Families in need of emergency housing are being "dumped" in a holiday camp in one of the poorest towns in New Zealand, according to Kaeo Primary School principal Paul Barker.

The first he knew that a new "transitional housing" centre had begun taking families was when three children turned up at school, followed by two more two days later.

The families, one with nine children, were from Kaikohe and Kawakawa. They were expected to stay at the former Whangaroa Harbour Holiday Park for up three months until more permanent accommodation was found.

Mr Barker said his concern was not with the children - "They're lovely kids, clearly well loved and looked after" - but the fact that their families appeared to have been "dumped" in Kaeo, a town with few resources and with its own housing issues.

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"We have enough problems in our own community in terms of over-crowding and substandard housing. It doesn't make sense to be shipping other people to us," he said.

The families should be housed close to their former homes, so they could benefit from whanau support and their children did have to repeatedly change schools.

The new pupils had settled in well, but that would not always be the case. It would be challenging if the 140-pupil school got half a dozen high-needs children without warning, he said.

The former holiday camp, comprising 14 one-bedroom units with shared kitchen and bathrooms, was bought by Te Runanga o Whaingaroa, with assistance from Te Puni Kokiri. It has a three-year contract with the Ministry for Social Development to provide transitional housing.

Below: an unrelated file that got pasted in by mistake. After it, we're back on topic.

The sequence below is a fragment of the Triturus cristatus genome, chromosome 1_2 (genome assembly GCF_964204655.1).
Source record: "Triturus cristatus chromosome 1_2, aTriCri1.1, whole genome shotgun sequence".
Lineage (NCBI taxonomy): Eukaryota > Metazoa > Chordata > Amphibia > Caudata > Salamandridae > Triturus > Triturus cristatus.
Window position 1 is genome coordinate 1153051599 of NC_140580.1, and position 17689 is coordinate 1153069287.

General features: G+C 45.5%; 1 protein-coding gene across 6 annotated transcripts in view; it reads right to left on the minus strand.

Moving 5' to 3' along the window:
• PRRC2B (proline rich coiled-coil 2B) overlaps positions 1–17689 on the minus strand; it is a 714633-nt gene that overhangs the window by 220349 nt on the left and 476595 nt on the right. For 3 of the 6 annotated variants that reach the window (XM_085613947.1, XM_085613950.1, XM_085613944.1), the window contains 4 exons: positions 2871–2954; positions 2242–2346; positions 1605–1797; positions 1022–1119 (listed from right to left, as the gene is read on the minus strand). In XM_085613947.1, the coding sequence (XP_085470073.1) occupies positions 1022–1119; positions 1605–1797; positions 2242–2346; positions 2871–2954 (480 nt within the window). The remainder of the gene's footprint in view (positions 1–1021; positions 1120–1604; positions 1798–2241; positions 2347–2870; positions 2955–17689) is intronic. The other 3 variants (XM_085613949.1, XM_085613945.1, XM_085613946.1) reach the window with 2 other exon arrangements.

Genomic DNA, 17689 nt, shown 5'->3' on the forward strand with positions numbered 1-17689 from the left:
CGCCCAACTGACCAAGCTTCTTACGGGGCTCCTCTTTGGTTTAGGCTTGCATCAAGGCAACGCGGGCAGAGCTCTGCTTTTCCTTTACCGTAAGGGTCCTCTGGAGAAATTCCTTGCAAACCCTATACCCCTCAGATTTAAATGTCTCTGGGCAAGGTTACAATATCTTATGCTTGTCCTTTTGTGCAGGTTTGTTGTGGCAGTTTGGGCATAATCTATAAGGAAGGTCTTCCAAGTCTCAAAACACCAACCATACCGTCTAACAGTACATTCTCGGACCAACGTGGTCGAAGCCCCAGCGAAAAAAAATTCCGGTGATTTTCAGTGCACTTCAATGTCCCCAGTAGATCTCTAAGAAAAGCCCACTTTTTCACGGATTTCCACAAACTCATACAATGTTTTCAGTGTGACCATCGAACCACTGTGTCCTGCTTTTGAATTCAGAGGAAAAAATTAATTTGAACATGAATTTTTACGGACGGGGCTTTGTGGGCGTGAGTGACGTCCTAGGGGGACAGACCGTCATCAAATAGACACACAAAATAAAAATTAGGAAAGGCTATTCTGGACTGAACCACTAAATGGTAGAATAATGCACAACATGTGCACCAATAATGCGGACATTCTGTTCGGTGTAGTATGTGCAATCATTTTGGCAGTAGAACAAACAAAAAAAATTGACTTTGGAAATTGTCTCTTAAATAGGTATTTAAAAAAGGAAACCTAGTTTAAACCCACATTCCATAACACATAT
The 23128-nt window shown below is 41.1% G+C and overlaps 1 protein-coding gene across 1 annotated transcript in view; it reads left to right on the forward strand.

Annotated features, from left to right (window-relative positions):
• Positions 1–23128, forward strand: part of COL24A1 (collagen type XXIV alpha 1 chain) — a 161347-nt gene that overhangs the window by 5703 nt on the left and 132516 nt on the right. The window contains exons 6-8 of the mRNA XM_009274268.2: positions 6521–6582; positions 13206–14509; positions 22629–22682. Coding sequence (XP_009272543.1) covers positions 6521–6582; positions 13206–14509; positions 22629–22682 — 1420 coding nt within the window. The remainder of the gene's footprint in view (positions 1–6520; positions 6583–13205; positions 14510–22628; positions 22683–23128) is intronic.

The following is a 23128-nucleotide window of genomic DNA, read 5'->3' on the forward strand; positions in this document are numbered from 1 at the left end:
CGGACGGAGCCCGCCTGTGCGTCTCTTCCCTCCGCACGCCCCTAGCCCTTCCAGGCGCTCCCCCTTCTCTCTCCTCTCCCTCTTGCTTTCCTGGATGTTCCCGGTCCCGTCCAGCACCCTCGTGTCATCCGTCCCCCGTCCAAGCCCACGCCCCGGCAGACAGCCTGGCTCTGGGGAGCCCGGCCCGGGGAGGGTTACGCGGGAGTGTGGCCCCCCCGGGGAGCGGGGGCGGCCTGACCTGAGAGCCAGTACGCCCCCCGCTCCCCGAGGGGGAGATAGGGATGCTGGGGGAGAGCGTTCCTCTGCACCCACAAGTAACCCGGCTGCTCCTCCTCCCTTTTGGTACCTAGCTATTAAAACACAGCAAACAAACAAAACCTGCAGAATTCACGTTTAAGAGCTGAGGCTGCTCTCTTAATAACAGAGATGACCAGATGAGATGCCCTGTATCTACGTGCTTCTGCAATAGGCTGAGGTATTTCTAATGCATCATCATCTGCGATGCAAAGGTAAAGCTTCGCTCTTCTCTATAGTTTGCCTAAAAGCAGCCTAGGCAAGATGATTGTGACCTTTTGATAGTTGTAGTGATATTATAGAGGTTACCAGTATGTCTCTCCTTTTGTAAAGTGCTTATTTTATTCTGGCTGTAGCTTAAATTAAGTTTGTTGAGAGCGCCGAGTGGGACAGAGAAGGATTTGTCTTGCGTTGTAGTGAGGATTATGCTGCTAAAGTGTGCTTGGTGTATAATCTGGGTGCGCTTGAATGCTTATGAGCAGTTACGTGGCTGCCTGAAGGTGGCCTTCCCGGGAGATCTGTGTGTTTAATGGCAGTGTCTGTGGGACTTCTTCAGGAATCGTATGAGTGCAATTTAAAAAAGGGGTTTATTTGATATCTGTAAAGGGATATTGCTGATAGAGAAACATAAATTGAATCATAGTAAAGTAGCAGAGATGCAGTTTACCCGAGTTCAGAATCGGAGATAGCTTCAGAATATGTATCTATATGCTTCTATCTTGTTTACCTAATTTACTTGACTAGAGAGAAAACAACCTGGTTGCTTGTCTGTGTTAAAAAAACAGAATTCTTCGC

Runanga chairman Murray Moses said that the organisation was committed to helping any whanau living in overcrowded, homeless situations.

"Whether they are local or further afield, their circumstances and needs are no less, they are all whanau," he said.

Chief executive Toa Faneva said families would receive wrap-around support, including help with financial capability, employment and addiction, and be helped into sustainable, long-term housing. Emergency accommodation, social housing and affordable homes were all part of the runanga's housing strategy, he said.

MSD's deputy chief executive for housing Scott Gallacher said the runanga had been open with local schools about its plans, but would follow up directly with principals in case there were other concerns that had not yet been voiced.

The runanga was working closely with Kaeo Primary School, the Far North District Council and Work and Income, for financial support but also for job opportunities for people staying at the complex.

Mr Barker agreed that Kaeo needed more emergency housing, with the runanga's existing Turner Street accommodation always "chocka-block". Ultimately the problem came down to the sell-off of state housing and the government's reliance on the market to fix the housing problem, which wasn't working.